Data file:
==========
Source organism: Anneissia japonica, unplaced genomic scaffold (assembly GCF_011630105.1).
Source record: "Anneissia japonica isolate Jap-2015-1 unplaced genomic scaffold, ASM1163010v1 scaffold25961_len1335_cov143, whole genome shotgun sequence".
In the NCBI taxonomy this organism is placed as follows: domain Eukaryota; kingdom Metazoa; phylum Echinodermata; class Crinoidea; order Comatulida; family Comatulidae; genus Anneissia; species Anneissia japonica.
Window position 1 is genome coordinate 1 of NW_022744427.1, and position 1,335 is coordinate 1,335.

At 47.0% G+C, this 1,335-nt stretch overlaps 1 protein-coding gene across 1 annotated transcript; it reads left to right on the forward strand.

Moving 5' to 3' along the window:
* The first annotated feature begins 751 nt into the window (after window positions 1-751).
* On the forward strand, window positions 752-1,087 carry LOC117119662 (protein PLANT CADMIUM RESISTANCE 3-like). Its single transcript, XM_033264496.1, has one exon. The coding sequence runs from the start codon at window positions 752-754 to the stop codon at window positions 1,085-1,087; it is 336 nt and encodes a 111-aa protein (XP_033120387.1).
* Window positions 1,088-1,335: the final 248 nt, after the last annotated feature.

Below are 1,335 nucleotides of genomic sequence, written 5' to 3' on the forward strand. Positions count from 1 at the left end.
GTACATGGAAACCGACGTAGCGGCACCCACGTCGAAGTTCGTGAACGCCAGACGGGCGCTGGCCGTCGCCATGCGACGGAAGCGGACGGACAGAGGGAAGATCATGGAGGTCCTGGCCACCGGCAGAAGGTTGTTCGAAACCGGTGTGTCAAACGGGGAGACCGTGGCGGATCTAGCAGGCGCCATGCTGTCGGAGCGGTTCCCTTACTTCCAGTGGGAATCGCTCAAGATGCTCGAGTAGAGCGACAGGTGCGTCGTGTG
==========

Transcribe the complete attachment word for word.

Source organism: Anneissia japonica, unplaced genomic scaffold (assembly GCF_011630105.1).
Source record: "Anneissia japonica isolate Jap-2015-1 unplaced genomic scaffold, ASM1163010v1 scaffold25961_len1335_cov143, whole genome shotgun sequence".
In the NCBI taxonomy this organism is placed as follows: domain Eukaryota; kingdom Metazoa; phylum Echinodermata; class Crinoidea; order Comatulida; family Comatulidae; genus Anneissia; species Anneissia japonica.
Window position 1 is genome coordinate 1 of NW_022744427.1, and position 1,335 is coordinate 1,335.

At 47.0% G+C, this 1,335-nt stretch overlaps 1 protein-coding gene across 1 annotated transcript; it reads left to right on the forward strand.

Moving 5' to 3' along the window:
* The first annotated feature begins 751 nt into the window (after window positions 1-751).
* On the forward strand, window positions 752-1,087 carry LOC117119662 (protein PLANT CADMIUM RESISTANCE 3-like). Its single transcript, XM_033264496.1, has one exon. The coding sequence runs from the start codon at window positions 752-754 to the stop codon at window positions 1,085-1,087; it is 336 nt and encodes a 111-aa protein (XP_033120387.1).
* Window positions 1,088-1,335: the final 248 nt, after the last annotated feature.

Below are 1,335 nucleotides of genomic sequence, written 5' to 3' on the forward strand. Positions count from 1 at the left end.
GTACATGGAAACCGACGTAGCGGCACCCACGTCGAAGTTCGTGAACGCCAGACGGGCGCTGGCCGTCGCCATGCGACGGAAGCGGACGGACAGAGGGAAGATCATGGAGGTCCTGGCCACCGGCAGAAGGTTGTTCGAAACCGGTGTGTCAAACGGGGAGACCGTGGCGGATCTAGCAGGCGCCATGCTGTCGGAGCGGTTCCCTTACTTCCAGTGGGAATCGCTCAAGATGCTCGAGTAGAGCGACAGGTGCGTCGTGTG